How can a dealership with decreased traffic counts grow? Easy–when you focus on the opportunities you do have. They made the decision to focus on their unsold follow-up efforts and have achieved remarkable growth and consistency considering the market conditions. In July 2006, they scheduled appointments with 40% (30% is the benchmark performance) of their contacted unsold traffic and over 60% is showing and more than half are taking delivery.
This is solid evidence that less traffic does not equal fewer deliveries; moreover, it is evidence that a dealership can grow and overcome challenges outside of their immediate control. Way to go Cherry Hill Nissan!
3. Pine Belt Chevrolet
Our hat is off to Pine Belt Chevrolet for the amazing effort and growth in their Plus Business. Every dealership today has two types of business: asset and plus. Asset Business is everything tied to your advertising expenses. This includes, traditional advertising, SEM, special events, etc. Plus Business comes at a cost of 1/8 of Asset Business, because it is not tied to your advertising expense.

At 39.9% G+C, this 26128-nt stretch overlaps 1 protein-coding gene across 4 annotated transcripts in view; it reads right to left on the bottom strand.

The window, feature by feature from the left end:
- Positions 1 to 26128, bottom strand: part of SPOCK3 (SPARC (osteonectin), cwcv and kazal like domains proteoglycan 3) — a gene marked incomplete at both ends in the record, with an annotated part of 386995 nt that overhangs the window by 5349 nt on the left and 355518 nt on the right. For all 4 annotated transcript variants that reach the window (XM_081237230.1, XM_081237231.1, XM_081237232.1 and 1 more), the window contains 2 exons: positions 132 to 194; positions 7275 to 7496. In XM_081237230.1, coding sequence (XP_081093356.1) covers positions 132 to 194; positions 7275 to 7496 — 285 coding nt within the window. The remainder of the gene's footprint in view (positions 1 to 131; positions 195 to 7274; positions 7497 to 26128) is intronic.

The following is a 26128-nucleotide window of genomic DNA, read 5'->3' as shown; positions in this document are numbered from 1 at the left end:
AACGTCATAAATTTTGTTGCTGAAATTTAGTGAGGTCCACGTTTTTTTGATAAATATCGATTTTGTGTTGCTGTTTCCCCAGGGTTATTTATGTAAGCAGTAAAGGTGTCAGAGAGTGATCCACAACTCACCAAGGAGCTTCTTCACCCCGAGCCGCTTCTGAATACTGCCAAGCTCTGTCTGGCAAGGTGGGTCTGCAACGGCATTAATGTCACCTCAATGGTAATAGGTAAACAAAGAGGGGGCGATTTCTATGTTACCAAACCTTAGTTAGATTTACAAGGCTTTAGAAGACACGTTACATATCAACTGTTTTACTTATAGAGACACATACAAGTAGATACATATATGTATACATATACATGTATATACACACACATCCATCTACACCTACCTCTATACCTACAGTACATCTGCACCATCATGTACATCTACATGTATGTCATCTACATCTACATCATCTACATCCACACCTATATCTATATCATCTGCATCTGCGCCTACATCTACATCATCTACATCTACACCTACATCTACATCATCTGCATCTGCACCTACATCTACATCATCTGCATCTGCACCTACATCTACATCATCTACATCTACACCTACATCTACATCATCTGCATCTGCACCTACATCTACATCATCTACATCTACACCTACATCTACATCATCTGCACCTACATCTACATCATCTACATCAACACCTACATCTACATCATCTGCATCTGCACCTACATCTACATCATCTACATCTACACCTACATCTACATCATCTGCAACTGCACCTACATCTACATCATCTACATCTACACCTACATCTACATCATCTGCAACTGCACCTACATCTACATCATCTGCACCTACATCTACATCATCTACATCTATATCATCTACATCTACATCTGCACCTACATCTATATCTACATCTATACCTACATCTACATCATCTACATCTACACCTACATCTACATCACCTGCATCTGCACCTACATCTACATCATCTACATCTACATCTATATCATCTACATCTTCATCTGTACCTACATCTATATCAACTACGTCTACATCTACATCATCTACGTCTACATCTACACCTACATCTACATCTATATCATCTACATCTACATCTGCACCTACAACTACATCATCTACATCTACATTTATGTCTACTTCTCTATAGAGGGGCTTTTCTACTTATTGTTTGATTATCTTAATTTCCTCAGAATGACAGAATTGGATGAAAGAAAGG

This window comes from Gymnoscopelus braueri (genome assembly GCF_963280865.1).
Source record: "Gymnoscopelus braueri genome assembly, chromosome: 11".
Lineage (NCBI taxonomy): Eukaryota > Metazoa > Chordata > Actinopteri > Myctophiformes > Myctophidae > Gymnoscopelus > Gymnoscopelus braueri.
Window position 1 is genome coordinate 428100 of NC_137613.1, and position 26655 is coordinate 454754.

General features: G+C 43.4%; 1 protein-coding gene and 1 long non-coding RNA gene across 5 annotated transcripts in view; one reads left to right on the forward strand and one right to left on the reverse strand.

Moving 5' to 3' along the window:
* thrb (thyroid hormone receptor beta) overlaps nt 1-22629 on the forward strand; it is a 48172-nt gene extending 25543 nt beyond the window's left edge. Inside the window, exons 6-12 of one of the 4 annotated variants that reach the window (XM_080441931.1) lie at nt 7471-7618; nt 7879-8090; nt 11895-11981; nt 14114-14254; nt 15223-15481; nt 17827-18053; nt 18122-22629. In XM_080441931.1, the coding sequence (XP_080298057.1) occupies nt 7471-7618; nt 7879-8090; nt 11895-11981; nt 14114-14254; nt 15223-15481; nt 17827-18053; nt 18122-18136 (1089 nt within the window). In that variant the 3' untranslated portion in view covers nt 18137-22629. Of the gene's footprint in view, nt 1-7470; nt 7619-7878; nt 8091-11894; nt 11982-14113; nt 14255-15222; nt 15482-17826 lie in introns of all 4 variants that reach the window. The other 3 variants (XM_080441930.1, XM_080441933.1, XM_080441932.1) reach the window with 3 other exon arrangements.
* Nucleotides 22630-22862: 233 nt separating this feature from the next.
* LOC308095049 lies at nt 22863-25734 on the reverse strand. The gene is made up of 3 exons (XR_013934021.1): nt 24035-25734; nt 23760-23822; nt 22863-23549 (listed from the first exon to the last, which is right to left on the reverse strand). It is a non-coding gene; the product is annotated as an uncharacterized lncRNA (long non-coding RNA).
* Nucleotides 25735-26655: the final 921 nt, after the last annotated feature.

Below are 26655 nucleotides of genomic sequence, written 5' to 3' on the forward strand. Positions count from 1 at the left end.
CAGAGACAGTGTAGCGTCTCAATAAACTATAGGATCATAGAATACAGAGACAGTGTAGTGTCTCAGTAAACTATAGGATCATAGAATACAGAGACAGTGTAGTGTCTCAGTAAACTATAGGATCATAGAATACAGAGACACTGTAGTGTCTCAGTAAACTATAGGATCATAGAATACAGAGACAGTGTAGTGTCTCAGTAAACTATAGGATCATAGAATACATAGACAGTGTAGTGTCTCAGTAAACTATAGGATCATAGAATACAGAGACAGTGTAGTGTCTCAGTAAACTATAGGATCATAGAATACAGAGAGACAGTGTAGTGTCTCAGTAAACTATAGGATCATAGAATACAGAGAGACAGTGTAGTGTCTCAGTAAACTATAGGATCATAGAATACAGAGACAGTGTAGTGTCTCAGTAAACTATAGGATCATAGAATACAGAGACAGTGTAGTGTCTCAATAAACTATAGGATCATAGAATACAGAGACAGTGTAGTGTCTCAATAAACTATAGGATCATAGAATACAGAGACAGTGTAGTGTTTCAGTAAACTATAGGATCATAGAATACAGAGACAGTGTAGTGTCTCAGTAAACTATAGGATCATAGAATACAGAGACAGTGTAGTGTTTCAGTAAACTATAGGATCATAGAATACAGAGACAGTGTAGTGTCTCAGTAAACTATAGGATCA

Many dealerships today make a big mistake when calculating their repeat and referral business. The mistake is that they measure backwards and identify sales for that month that previously did business at their dealership. This is not an accurate reflection of your Plus Business. To accurately measure your ability to drive Plus Business, count how many appointments you had today as a result of proactively following up with previous sales and service customers.